Despite this heated pre-election debate, the US may be able to fudge the issue for a little longer. There are still willing buyers of US debt in Asia and, if 2012 brings more financial shocks, the dollar will benefit from safe haven flows. But Europe is running out of time and it starts from a worse position. Taxes are already so high that they depress growth, both by making Europe an uncompetitive location for many businesses and through what economists call the “deadweight loss” they impose on the economy. This problem is compounded for eurozone members, which cannot adjust by depreciation. Meanwhile welfare spending and public sector employment now benefit so many voters that it is hard for politicians to win backing to cut them. The social contract that underpins democracy requires compromise. But the political debate will grow more confrontational in 2012. This will be the year that the financial crisis turns into a number of political crises.

The writer is chairman of Chatham House and a former member of the Monetary Policy Committee of the Bank of England

Technology is profoundly changing the world’s energy equation, and all its geopolitical implications. Energy efficiency in the advanced countries has risen sharply, implying that their demand has peaked, and vast, commercially exploitable discoveries of oil and gas – especially gas – have been made in politically stable areas, including in the US. This suggests that in future, gas will account for a much larger proportion of the world’s energy supply. While these developments are positive for geopolitical stability, they may pose difficulties for the climate.

Since the embargo of 1973, there has been a global preoccupation with the centrality of oil, its supply, its cost and the international politics of it. As economies grew and global demand for energy increased, oil and gas exploration and production increasingly moved to distant and politically unstable countries, such as Russia, Iraq, Libya, Iran and Venezuela. At the same time, Opec rose to power; the US military assumed protection of the Persian Gulf; and concerns grew that the world might run out of oil.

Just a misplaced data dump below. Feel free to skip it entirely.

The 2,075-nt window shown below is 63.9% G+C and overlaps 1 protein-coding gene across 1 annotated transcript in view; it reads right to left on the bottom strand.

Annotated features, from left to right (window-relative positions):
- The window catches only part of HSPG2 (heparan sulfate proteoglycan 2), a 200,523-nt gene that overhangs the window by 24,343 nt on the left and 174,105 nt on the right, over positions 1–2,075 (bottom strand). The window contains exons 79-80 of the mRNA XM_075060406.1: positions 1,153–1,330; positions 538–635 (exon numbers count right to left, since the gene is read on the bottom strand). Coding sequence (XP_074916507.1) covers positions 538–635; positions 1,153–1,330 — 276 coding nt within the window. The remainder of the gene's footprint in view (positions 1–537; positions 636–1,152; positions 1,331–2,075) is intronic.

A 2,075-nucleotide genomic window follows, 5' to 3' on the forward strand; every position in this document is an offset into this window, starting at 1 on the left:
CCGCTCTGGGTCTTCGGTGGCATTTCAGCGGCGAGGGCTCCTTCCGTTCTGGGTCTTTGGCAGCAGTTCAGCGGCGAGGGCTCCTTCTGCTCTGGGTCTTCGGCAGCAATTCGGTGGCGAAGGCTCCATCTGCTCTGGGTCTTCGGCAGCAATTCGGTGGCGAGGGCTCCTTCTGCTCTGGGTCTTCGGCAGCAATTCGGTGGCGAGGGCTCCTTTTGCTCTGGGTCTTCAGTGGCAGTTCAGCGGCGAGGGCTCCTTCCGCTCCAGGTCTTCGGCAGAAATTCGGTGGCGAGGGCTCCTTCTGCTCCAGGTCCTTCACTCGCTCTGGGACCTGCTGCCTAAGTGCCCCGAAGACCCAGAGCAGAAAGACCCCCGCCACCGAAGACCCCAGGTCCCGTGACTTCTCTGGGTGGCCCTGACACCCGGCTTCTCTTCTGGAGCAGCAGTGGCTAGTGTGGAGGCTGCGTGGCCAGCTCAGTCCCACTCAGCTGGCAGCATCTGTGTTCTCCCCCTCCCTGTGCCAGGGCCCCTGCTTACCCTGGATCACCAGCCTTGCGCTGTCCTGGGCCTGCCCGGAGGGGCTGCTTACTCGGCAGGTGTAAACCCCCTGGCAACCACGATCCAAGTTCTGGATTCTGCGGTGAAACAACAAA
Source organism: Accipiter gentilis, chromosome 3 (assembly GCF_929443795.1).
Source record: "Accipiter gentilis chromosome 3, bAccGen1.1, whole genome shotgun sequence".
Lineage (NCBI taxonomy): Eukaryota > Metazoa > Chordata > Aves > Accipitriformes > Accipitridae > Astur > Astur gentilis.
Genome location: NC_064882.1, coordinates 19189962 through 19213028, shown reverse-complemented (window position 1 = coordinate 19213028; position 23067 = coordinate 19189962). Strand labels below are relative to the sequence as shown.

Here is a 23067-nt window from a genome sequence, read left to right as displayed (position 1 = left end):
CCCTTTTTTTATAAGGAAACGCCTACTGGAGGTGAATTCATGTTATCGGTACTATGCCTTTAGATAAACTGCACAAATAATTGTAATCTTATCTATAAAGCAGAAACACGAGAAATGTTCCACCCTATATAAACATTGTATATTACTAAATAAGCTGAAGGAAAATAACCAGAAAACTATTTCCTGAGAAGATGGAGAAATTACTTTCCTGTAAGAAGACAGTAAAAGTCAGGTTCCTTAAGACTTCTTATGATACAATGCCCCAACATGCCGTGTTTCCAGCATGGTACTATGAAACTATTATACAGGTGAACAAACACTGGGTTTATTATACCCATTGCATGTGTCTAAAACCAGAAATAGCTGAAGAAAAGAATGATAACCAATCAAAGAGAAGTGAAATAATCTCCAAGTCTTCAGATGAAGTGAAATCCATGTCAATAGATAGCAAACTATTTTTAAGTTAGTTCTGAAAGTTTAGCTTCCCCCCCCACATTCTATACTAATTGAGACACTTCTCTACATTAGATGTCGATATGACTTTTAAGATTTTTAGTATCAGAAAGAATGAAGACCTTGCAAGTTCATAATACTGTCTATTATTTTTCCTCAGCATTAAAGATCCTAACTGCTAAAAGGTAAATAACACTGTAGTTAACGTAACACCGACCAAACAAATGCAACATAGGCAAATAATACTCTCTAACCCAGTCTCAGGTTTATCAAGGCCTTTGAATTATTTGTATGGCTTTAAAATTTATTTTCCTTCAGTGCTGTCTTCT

This difficult era is now approaching an end, and technology is the main reason. New techniques of exploring and drilling in very deep water and tar sands have been developed. New approaches to hydraulic fracturing and horizontal drilling have made it possible to extract deposits of oil and especially gas profitably from shale. The implications are huge. Vast reserves of natural gas are now accessible, and the role of gas in world energy supply is growing fast. Within 25 years, gas should outstrip coal to become the second biggest source of global supply, behind oil. This is positive because gas is much cleaner than coal.

America is experiencing both higher efficiency and an energy boom, in both offshore and onshore production. This means that it will reclaim its role as the world’s biggest energy producer and, incredibly, become a net energy exporter. Brazil, Canada and Australia, all stable countries, are experiencing similar energy booms.

Huge changes like these always have a downside. The environmental implications of these new technologies are not clear. The movement towards renewable energy sources, nuclear power and climate stability may be slowed by the new abundance of oil and natural gas, and the relatively low price of gas. Even in 2040, respected forecasts now envision that fossil fuels will still supply 80 per cent of the world’s energy needs.

However, energy security and national security for much of the world will be improved, as the influence of rogue oil states diminishes. That is quite a plus.

The writer is the founder and chairman of Evercore Partners and was US deputy Treasury secretary in 1993-94